Can You Be a Scholar Outside of Academia? Meet Phil Magness
There was a discussion on Facebook a few years ago about whether you can be a scholar but not be in academia. One person was claiming that you can’t.
My Exhibit A that says you can is Phil Magness.
Phil got his Ph.D. in Public Policy at George Mason University in 2010. Since then he has spent most of his time at think tanks rather than academia. He has been full-time in academia for only 1 of the last 13 years and that was not a tenure-track job. For 10 of the last 13 years, he has been a full-time employee of think tanks: the Institute of Humane Studies from 2010 to 2017 and the American Institute for Economic Research from 2018 to the present.
I won’t list all his academic publications. I’ll list only those in top journals.
“The Mainstreaming of Marx: Measuring the Effect of the Russian Revolution on Karl Marx’s Influence” Co-authored with Michael Makovi. Journal of Political Economy (June 2023)
“How pronounced is the U-curve? Revisiting income inequality in the United States, 1917-1960” Co-authored with Vincent Geloso, Philip Schlosser, and John Moore. The Economic Journal (March 2022)
“The Great Overestimation: Tax Data and Inequality Measurements in the United States, 1913-1943.” Co-authored with Vincent Geloso. Economic Inquiry (April 2020).
“The anti-discriminatory tradition in Virginia school public choice theory.” Public Choice. (March 2020).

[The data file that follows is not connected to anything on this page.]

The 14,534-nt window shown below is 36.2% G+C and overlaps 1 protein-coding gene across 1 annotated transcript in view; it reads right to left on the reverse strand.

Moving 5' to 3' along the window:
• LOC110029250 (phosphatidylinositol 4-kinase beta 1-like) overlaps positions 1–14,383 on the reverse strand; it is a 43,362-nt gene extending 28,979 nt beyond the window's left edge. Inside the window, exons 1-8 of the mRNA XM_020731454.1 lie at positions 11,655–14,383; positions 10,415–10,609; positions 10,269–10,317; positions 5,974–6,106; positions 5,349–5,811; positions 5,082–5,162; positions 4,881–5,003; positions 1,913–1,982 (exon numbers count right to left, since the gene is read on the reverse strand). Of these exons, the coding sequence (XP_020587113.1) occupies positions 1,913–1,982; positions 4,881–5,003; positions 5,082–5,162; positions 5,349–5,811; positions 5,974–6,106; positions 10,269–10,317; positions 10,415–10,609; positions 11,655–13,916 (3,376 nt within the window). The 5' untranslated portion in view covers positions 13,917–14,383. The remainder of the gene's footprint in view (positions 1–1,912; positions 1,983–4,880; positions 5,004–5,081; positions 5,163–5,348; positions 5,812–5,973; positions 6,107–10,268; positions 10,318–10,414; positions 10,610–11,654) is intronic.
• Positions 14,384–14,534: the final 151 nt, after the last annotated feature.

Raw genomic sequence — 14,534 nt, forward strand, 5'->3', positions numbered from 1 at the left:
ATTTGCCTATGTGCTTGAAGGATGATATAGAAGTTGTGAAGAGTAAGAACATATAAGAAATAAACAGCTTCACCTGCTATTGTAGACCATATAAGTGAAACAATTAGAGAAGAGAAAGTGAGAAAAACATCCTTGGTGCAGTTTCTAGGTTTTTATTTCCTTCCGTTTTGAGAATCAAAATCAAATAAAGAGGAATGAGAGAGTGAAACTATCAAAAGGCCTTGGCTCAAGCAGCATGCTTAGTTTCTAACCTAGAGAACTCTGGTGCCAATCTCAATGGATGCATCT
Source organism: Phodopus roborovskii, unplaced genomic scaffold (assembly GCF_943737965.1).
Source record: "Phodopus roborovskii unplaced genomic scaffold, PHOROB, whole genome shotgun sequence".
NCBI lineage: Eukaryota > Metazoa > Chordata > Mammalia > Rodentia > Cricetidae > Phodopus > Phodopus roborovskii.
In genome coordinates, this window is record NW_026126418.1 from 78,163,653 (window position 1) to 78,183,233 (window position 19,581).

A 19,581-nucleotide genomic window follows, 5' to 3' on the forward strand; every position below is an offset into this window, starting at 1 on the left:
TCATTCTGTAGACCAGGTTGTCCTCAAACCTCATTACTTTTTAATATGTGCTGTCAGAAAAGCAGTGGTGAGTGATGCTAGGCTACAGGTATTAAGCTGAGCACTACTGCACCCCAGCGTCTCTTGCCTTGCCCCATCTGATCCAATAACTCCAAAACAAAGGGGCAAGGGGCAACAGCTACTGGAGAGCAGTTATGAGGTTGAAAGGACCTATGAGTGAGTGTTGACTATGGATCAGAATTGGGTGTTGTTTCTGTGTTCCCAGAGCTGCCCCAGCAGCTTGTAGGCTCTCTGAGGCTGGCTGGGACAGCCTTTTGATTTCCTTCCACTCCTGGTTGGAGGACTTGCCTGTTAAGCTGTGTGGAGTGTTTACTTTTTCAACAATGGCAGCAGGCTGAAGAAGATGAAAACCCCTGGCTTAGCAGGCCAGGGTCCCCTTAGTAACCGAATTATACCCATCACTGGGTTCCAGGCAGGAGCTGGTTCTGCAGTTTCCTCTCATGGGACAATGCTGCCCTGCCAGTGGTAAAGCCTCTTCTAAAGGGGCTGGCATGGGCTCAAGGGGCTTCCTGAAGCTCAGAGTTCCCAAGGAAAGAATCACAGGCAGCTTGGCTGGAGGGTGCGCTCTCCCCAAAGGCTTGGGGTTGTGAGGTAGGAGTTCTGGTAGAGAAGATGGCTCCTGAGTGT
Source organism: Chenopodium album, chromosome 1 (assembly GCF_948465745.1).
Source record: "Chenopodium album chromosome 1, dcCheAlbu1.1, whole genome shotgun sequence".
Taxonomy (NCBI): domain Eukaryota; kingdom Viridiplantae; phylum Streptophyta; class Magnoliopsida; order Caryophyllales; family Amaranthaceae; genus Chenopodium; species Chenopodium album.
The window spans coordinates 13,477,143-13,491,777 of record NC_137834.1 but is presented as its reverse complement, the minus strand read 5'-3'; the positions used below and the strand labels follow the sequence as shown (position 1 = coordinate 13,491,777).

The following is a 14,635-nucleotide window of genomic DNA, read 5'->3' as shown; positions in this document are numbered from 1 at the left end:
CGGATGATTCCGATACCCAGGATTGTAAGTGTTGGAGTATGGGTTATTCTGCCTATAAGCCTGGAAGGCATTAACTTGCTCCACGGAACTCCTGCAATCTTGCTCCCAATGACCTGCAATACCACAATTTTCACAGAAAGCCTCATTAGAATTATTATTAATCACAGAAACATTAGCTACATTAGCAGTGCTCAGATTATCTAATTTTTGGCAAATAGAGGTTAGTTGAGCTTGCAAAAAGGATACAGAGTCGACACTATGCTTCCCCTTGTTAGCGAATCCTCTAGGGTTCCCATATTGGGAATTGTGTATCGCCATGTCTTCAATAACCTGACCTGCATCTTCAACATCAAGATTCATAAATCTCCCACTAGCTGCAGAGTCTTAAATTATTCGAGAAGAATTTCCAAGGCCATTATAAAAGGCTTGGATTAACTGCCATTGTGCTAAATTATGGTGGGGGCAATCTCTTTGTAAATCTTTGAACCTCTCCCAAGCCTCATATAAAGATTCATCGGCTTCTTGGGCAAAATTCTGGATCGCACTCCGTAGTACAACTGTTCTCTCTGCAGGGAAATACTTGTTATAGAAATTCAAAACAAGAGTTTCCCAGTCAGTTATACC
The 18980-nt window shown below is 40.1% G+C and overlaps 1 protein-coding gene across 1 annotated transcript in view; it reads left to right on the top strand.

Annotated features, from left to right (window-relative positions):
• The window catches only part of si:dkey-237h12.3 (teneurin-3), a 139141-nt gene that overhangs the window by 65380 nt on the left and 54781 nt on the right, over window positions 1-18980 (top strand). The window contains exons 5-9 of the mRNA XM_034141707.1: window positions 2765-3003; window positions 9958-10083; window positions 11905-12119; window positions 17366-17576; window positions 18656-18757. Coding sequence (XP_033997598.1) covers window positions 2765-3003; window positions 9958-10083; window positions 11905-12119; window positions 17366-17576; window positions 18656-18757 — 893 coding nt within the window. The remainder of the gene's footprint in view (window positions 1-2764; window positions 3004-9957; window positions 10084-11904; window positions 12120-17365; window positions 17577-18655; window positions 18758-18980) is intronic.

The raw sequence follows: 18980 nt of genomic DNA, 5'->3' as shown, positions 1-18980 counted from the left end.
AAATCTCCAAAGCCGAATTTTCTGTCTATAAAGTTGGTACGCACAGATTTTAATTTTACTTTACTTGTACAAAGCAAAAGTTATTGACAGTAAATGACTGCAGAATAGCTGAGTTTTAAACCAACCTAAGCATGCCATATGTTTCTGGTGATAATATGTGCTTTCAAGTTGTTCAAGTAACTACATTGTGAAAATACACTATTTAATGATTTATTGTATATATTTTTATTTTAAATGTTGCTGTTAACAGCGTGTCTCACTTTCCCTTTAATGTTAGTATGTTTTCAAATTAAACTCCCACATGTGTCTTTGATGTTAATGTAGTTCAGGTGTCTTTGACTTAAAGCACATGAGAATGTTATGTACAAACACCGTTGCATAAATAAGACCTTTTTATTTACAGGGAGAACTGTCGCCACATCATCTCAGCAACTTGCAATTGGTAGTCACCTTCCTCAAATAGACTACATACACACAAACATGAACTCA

“James M. Buchanan and the Political Economy of Desegregation,” Co-authored with Art Carden and Vincent Geloso. Southern Economic Journal (January 2019).
Now it is true, as those who know Phil well know, that he does not do this by working a 40-hour week or even a 50-hour week. My guess from being around him is that he works an approximately 75-hour week. That way he can do the responsibilities that come with his job at a think tank, only some of which involve writing for academia journals.
But the point is that it can be done. Is Phil a genius? I’m not sure, but I don’t think so. What he has is a lot of smarts, a LOT of passion, and a willingness to work very hard.
My guess is that because of all the hoops academic departments make you jump though nowadays, the disadvantage of working in a think tank, though still there, has diminished.
[Editor’s Note: Look for a new Liberty Matters forum at the Online Library of Liberty on New Histories of Capitalism headlined by Magness this fall.]